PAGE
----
Monday, 18 April 2016

A Quilt Block, a Quilt Dilemma and Some Random Thoughts


I bought these Anna Maria Horner Loominous fabrics last month and they're beautiful - they all have slightly different weights and textures and the feel of some of them surprised me by being perfect for dressmaking, as well as quilting. However, as I'd purchased them in fat quarters, I decided to use them for quilt making rather than a tiny bandeau top. I'd also somehow missed that they have shiny threads woven through them, so that was another revelation on seeing them with my very own eyes. The floral at the top is one of my favourite Kaffe Fassett prints, which happens to go well with them.


Not having had quite enough of English paper piecing curves with my Perpetual Spring pattern, I decided to draft something with a few more of them and found myself surprised anew (this is seemingly the post where I'm surprised by everything!) by how much easier they are to sew than I imagine them to be when I'm not actively sewing them.


Below is a photo of the block - mid-construction - reflected in my magic mirrors to give an idea of what it would look like if there were more of them. Although I've mentally moved onto my next EPP project, so I'm not sure that there will be more of them.


On other sewing matters, this quilt top (which I adore and very much want to get on with using!) has come to a sorry pause in production due to quiltification issues. Here is the sequence of events in reference to the photo below, which shows machine quilting in the upper half and hand stitching in the lower half:


1. I started off doing really dense straight-line machine quilting, which is a look that I love as when viewed at a distance I think it tends to change the way the prints look, making them appear as though you're seeing them through the blur of rainy window pane. However, having gone to the trouble of buying dreamy wool batting and backing the quilt with voile for softness, I was alarmed to find that the dense machine stitching makes the quilt feel stiff and unyielding. So after a few hours of quilting, I stopped and left it for a week to have a think about what to do.
2. I had a think about what to do and there were no helpful thoughts to be found in my head. Just a yearning for the feel of a hand-stitched quilt.
3. With no plan and pretending that the machine stitches weren't there, I began to do some hand quilting. I kept to the same density of stitch lines using small stitches. I did not consider that doing these two things in combination would mean that the quilt would take several years to complete. I only realised this a few days later when I had achieved just six lines of quilting and had only covered 2" with them.
4. On realising that the enormous quilt is now a hideous mishmash of hand quilting and machine quilting (I think those two things can look completely dreamy together, but my section of machine quilting is so large that there's no sense of the two intermingling) I put down my needle and have been background-thinking about this problem ever since February, without ever reaching a logical conclusion.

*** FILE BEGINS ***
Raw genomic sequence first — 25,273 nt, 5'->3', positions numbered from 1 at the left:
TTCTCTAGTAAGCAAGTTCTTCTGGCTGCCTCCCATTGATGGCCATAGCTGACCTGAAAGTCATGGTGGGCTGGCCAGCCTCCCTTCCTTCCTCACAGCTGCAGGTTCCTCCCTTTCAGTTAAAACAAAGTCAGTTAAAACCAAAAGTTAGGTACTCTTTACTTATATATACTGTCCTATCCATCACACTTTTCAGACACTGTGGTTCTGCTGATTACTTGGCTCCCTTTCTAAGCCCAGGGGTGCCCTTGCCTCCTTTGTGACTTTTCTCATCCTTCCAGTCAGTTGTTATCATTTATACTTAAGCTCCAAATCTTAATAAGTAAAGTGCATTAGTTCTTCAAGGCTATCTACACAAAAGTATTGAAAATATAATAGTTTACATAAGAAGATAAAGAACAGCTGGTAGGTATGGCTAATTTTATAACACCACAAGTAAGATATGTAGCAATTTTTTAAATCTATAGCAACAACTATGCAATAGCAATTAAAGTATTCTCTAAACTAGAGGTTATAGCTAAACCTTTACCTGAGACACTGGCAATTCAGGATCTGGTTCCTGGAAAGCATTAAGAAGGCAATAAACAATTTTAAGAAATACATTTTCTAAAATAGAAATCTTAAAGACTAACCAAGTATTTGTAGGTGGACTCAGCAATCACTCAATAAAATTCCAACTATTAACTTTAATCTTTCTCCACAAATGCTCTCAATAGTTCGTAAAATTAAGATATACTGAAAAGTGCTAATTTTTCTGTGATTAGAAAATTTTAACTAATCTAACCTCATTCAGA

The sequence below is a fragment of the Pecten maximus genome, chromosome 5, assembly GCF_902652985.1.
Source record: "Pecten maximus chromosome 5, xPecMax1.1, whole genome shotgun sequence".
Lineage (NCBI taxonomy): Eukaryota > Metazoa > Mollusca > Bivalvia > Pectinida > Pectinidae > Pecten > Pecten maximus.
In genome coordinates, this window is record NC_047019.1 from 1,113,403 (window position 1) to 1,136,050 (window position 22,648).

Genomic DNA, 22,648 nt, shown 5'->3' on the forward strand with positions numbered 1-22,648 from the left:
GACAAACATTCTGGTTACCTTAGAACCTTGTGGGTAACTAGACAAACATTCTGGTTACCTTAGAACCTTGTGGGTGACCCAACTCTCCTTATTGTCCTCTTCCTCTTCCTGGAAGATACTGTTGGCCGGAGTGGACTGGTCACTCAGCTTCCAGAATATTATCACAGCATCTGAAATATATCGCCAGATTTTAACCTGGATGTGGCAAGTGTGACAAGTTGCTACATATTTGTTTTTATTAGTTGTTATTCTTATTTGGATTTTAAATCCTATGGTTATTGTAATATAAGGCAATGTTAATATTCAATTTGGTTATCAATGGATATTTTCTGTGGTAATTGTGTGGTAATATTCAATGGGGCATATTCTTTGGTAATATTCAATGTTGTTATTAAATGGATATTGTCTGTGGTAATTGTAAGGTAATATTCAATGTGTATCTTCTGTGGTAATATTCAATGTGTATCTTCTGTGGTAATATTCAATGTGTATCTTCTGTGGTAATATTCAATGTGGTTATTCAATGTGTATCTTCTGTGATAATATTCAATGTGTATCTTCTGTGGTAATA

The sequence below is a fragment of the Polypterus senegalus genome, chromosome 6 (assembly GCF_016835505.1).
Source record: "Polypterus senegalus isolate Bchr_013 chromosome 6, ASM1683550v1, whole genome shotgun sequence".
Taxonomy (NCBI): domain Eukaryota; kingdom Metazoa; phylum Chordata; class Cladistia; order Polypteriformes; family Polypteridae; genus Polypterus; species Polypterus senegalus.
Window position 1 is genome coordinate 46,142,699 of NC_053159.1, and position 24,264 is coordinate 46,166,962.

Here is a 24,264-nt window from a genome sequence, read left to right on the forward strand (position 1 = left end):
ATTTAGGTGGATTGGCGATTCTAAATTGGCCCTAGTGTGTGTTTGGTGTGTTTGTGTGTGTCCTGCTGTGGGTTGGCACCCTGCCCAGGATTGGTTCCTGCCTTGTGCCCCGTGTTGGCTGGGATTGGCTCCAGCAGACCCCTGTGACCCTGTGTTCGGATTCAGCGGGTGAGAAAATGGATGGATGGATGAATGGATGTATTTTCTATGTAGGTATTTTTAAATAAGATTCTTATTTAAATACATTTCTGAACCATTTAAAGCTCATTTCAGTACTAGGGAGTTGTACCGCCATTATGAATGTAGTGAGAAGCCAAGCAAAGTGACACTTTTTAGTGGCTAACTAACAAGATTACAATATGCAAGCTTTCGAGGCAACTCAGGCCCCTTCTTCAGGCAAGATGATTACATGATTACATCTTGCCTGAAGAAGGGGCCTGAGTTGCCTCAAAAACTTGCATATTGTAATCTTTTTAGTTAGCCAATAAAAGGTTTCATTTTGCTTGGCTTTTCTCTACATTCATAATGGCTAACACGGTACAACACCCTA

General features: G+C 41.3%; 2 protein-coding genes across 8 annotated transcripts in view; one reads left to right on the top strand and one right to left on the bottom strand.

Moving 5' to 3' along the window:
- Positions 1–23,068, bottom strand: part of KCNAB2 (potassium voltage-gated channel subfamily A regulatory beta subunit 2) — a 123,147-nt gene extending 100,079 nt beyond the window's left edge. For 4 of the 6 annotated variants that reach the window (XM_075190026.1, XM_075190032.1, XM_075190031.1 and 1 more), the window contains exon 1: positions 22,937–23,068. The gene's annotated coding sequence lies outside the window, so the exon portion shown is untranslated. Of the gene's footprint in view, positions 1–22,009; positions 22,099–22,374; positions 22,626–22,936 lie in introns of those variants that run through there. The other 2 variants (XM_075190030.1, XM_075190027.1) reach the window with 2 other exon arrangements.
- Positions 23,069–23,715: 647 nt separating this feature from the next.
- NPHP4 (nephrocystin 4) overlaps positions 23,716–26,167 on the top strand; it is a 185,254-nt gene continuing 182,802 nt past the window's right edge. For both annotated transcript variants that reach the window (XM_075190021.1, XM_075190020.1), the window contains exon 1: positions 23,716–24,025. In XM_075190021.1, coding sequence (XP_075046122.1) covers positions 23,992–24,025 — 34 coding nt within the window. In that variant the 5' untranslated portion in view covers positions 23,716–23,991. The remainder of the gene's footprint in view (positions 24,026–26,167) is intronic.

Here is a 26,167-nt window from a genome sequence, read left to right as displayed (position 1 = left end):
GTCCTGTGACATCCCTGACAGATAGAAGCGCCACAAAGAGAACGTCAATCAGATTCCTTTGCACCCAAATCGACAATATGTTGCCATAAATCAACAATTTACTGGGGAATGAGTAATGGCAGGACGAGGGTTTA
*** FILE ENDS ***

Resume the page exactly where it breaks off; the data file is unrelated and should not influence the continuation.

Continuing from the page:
5. Here are the options that I think I have: do I finish this the easy way, by speedily unpicking the hand-stitches and machine quilting the whole thing and accepting that it's not quite as squashy as I'd like, but that it does look exactly the way that I wanted it to? Does dense machine quilting become softer with washing, I wonder? Do I unpick all the machine quilting, which will take forever and may leave holes in the fabric, unpick the hand-stitching and then hand quilt it with larger stitches in rows more widely spaced? Do I leave it under the bed for a few years festering while I think for a bit longer? I would love your input and Nell is now guarding the quilt for me (along with my trailing laptop cable), with her beautiful black button eyes, until I have been placed on a more sensible track.


In other random thoughts:

A few months ago, I decided to leave my less natural skincare products behind and have switched over to using Fushi products. I use their organic, cold-pressed Rosehip Oil in the morning as it's really quickly absorbed and has an oddly 'dry' feel to it that makes it perfect for using under make-up; and I use a mixture of Rosehip Oil & Evening Primrose Oil in the evening to treat my hormonal skin. The rosehip oil is also fantastic for treating scars, which is necessary after a freak (and slightly amusing) incident a few months ago when I was draining some ravioli rather too enthusiastically and a piece leapt up from the colander and slapped me on the forehead, leaving a large burn - although thankfully not in a square, with perfectly pinked edges! I also use Fushi's organic virgin shea butter on my skin and hair. It has a really hideous consistency that needs to be warmed in your palms to emulsify and it takes a lot of work to absorb it into the skin, but the results are miraculous. I really love that their products are so pure that with most of them you can choose to drink them, put them on your food, put them in your hair or put them on your skin.